Recently I became enamored by the concept of Responsible Disclosure. After reading up on the topic, I began digging at what various companies are doing on this particular topic. Unfortunately I found that this information was extremely hard to come by. Information on points of contact, disclosure policies, and various other bits are well fragmented.
I also searched for some sort of database or website on the topic and I was only met by other websites or blogs that noted how hard it was to find information on the topic. The only standard I found on the topic was a draft IETF document from May 2002 which was never ratified. IETF did ratify RFC 2142 which noted that companies should maintain a email@example.com mailbox for the purpose of “Security bulletins or queries.” Unfortunately most companies either do not know about this RFC or simply choose to not follow it.
To help solve this issue, I’ve put together a comprehensive list of various “Responsible Disclosure” webpages for various vendors, companies, and organizations that post their information publicly. I plan on hosting and maintaining the document perpetuity.
If you discover any errors or would like to include your organization’s information, all I ask is that you contact me with the relevant pieces of information to update.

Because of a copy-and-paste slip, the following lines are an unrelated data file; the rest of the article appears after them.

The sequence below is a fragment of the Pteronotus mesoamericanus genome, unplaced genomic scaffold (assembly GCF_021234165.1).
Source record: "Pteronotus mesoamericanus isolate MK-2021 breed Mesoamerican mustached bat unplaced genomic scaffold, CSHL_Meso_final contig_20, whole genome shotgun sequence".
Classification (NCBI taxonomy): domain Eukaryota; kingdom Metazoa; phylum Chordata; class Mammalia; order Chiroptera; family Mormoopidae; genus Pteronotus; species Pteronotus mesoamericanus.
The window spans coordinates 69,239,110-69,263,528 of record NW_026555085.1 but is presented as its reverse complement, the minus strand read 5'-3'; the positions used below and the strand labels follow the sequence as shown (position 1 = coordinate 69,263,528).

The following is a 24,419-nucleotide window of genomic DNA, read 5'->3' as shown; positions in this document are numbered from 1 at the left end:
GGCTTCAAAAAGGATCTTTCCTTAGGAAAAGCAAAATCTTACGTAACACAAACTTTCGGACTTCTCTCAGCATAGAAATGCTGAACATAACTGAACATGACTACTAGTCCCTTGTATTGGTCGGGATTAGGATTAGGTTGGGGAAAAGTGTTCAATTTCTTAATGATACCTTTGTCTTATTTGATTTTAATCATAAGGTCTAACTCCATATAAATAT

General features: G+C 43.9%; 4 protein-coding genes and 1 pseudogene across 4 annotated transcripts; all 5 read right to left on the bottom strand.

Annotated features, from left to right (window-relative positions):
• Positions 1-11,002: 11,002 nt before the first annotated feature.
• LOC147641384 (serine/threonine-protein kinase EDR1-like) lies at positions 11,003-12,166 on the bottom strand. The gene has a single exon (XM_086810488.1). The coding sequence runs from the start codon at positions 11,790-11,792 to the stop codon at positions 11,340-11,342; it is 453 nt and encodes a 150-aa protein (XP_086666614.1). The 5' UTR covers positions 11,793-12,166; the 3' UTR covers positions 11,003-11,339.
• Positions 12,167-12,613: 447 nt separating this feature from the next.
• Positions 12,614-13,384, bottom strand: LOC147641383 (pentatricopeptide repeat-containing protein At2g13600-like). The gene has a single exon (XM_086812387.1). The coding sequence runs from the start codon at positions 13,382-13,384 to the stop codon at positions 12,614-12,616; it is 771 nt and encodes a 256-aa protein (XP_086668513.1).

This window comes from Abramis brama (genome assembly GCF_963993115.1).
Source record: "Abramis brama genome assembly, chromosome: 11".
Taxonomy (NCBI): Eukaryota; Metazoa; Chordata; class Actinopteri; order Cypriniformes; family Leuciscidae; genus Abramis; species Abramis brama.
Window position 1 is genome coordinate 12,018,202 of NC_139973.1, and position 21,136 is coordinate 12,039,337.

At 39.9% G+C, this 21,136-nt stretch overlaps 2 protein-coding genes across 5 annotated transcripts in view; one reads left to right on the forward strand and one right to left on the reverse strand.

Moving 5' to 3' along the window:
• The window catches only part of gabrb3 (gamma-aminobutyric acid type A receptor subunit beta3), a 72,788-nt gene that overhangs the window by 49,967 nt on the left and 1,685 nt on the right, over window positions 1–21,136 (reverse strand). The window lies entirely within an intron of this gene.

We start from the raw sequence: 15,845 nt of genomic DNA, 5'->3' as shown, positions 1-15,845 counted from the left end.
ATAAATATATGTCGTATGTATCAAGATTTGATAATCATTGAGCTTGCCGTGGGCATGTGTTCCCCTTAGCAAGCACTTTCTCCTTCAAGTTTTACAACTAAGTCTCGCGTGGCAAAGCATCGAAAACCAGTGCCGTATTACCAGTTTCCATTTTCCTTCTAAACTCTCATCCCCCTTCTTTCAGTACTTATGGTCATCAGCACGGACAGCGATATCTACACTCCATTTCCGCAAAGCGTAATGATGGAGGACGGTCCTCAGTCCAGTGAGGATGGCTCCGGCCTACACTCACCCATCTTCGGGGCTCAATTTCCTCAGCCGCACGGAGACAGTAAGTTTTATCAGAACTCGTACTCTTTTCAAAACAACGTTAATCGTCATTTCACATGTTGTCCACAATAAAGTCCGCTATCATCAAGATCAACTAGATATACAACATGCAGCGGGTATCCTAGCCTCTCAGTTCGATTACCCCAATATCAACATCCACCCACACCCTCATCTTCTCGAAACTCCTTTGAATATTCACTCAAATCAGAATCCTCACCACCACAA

Recommendations for companies
From forming the list above I’ve come up with a non-exhaustive list of recommendations to companies that are thinking about posting policies publicly.
- Do it. You have everything to gain and nothing to lose from being open and transparent
- Have a point of contact and be responsive. As noted earlier, security@ is RFC2142 compliant in lieu of this list, researchers would likely try that email address.
- Reward researchers. Whether that is through a Bug Bounty program, a funny hat, or a simple thank you, researchers will be more likely to responsibly disclose if they are incentivized
- Generate and publish a PGP key. It is amazing how many organizations do not do this for such a sensitive topic as vulnerabilities.
Recommendation for researchers
If you’re thinking about reporting a vulnerability to a company on the list, I’d recommend that you:
- Know your rights. EFF published the Coders’ Rights Project Vulnerability Reporting FAQ which covers many commons questions that you may have when reporting a vulnerability
- Understand the company’s policy. Some companies have very strict and well thought out policies on this topic. If you’re seeking monetary or other rewards from a Bug Bounty program, make sure you read it front to back before moving forward. When in doubt, ask the company to clarify their policies
- Be responsible. Understand that real people with busy schedules are on the other side of email address you reached out to. For a rule of thumb you should: expect a non-robot replies within 48 hours and up to 60 days of time required to resolve the issue (although Google claims most issues can be solved within 7 days).
I hope I was able to cover this topic in some level of detail that was useful to you my dear reader. If you have a question or would like me to clarify something, feel free to reach out to me.